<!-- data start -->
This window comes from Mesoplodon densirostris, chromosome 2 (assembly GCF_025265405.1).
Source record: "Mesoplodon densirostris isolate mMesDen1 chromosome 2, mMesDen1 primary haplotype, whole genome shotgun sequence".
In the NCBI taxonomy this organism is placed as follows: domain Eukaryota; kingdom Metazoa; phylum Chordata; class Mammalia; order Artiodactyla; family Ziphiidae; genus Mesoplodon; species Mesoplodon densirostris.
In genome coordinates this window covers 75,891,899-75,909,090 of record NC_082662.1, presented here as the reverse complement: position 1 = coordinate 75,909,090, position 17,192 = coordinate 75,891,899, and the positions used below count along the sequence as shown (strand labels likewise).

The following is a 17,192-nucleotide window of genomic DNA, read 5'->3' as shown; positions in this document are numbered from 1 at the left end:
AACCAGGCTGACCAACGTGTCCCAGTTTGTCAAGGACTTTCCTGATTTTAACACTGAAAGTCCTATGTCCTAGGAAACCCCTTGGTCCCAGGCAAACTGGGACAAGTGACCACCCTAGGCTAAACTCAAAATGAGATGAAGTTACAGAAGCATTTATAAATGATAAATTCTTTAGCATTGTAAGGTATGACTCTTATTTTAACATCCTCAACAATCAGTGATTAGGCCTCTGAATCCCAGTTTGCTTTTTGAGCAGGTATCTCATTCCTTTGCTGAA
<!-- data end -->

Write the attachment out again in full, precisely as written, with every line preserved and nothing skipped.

This window comes from Mesoplodon densirostris, chromosome 2 (assembly GCF_025265405.1).
Source record: "Mesoplodon densirostris isolate mMesDen1 chromosome 2, mMesDen1 primary haplotype, whole genome shotgun sequence".
In the NCBI taxonomy this organism is placed as follows: domain Eukaryota; kingdom Metazoa; phylum Chordata; class Mammalia; order Artiodactyla; family Ziphiidae; genus Mesoplodon; species Mesoplodon densirostris.
In genome coordinates this window covers 75,891,899-75,909,090 of record NC_082662.1, presented here as the reverse complement: position 1 = coordinate 75,909,090, position 17,192 = coordinate 75,891,899, and the positions used below count along the sequence as shown (strand labels likewise).

The following is a 17,192-nucleotide window of genomic DNA, read 5'->3' as shown; positions in this document are numbered from 1 at the left end:
AACCAGGCTGACCAACGTGTCCCAGTTTGTCAAGGACTTTCCTGATTTTAACACTGAAAGTCCTATGTCCTAGGAAACCCCTTGGTCCCAGGCAAACTGGGACAAGTGACCACCCTAGGCTAAACTCAAAATGAGATGAAGTTACAGAAGCATTTATAAATGATAAATTCTTTAGCATTGTAAGGTATGACTCTTATTTTAACATCCTCAACAATCAGTGATTAGGCCTCTGAATCCCAGTTTGCTTTTTGAGCAGGTATCTCATTCCTTTGCTGAA